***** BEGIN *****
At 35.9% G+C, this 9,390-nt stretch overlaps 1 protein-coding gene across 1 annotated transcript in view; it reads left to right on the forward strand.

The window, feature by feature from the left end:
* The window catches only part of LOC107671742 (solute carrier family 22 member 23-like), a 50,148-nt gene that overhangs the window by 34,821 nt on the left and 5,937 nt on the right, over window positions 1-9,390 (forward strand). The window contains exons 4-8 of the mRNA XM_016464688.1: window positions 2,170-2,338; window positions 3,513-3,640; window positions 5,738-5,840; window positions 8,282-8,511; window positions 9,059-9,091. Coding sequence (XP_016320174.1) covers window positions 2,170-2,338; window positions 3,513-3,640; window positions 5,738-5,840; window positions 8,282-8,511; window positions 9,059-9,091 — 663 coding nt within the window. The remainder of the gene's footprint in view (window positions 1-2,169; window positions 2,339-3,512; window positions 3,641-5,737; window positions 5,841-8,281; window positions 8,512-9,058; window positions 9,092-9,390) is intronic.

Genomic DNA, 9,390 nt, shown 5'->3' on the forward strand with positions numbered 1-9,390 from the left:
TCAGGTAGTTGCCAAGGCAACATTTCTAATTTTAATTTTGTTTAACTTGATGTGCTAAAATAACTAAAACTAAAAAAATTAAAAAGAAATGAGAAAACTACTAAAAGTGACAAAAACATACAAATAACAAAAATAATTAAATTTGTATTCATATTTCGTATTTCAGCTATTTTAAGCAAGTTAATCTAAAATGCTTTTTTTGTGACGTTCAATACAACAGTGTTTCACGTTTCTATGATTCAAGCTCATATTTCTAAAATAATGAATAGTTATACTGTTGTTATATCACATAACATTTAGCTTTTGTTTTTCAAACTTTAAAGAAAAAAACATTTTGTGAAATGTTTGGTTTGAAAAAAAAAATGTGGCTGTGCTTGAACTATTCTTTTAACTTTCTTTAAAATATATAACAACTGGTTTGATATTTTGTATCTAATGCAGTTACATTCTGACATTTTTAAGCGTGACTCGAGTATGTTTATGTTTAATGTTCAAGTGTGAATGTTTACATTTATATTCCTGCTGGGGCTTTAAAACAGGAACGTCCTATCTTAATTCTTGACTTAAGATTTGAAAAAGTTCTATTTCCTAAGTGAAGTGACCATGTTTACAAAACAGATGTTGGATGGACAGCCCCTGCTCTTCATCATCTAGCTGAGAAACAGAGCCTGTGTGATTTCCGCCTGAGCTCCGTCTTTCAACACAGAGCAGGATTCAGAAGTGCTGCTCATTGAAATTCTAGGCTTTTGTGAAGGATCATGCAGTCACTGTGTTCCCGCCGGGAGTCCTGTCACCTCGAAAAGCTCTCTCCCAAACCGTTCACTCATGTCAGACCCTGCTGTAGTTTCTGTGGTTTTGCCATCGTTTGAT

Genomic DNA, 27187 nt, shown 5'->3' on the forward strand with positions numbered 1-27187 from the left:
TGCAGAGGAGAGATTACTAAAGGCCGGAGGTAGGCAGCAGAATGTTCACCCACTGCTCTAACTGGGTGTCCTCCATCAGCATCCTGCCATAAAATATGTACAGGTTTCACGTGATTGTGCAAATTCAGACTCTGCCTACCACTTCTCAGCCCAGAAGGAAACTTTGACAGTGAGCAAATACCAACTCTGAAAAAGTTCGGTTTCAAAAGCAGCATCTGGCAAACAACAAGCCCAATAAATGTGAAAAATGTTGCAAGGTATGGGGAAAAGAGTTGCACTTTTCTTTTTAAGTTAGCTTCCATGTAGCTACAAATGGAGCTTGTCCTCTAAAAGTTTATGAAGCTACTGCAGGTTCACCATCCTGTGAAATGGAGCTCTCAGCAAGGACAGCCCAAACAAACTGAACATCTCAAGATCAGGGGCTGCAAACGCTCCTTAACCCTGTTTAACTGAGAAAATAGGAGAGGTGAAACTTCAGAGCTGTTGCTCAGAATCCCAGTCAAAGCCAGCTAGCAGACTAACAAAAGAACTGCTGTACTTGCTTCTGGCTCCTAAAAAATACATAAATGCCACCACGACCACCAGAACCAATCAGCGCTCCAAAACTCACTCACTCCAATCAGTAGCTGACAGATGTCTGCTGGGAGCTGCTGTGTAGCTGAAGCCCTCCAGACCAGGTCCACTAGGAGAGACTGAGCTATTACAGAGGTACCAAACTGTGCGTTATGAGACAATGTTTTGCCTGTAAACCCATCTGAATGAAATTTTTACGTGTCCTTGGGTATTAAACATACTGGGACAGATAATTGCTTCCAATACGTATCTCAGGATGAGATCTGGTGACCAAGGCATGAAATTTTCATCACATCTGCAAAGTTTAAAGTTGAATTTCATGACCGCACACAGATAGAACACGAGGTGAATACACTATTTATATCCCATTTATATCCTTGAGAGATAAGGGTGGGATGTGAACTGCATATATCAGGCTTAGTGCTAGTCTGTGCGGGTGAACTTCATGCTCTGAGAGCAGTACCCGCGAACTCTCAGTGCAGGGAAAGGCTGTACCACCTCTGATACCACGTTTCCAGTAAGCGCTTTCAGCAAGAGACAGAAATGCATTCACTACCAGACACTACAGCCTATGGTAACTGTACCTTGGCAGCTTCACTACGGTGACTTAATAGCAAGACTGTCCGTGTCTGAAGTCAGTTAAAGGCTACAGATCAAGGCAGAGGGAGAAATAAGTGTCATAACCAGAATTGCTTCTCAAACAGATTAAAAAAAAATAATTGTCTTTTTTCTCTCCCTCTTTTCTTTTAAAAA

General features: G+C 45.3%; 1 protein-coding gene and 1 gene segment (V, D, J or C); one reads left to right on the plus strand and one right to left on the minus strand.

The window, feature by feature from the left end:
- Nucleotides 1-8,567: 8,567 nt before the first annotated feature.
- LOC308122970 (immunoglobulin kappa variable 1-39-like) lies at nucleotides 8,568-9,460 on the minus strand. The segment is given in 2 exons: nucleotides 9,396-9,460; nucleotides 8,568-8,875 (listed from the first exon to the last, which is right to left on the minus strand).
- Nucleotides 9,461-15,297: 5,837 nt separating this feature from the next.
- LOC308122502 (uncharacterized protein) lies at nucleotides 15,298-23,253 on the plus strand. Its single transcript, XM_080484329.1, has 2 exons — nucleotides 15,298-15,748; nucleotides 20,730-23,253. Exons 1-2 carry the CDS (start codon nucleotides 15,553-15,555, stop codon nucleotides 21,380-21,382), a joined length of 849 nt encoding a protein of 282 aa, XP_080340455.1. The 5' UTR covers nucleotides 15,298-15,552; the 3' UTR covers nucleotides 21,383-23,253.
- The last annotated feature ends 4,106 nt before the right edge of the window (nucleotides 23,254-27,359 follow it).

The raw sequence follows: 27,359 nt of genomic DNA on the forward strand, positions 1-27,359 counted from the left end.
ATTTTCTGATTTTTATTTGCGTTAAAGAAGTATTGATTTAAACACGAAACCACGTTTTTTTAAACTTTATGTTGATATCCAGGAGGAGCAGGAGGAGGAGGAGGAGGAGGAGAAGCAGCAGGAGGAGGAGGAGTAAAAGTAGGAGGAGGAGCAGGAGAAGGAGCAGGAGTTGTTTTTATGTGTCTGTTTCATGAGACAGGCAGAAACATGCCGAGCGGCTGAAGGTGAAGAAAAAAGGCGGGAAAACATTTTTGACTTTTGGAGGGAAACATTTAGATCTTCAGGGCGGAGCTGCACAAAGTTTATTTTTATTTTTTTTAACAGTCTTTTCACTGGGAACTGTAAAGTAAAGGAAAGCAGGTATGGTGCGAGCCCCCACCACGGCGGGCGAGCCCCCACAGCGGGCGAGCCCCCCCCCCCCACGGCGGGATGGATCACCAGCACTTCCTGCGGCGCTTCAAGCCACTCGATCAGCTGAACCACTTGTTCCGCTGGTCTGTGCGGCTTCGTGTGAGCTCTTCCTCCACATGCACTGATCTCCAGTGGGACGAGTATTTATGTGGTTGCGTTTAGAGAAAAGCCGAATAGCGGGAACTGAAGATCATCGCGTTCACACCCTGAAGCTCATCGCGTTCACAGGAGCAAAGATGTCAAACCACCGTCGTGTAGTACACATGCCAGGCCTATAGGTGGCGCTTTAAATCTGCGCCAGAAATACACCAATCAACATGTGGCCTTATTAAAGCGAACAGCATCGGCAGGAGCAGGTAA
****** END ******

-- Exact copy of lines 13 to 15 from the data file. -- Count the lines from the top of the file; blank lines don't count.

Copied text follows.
- LOC308122502 (uncharacterized protein) lies at nucleotides 15,298-23,253 on the plus strand. Its single transcript, XM_080484329.1, has 2 exons — nucleotides 15,298-15,748; nucleotides 20,730-23,253. Exons 1-2 carry the CDS (start codon nucleotides 15,553-15,555, stop codon nucleotides 21,380-21,382), a joined length of 849 nt encoding a protein of 282 aa, XP_080340455.1. The 5' UTR covers nucleotides 15,298-15,552; the 3' UTR covers nucleotides 21,383-23,253.
- The last annotated feature ends 4,106 nt before the right edge of the window (nucleotides 23,254-27,359 follow it).

The raw sequence follows: 27,359 nt of genomic DNA on the forward strand, positions 1-27,359 counted from the left end.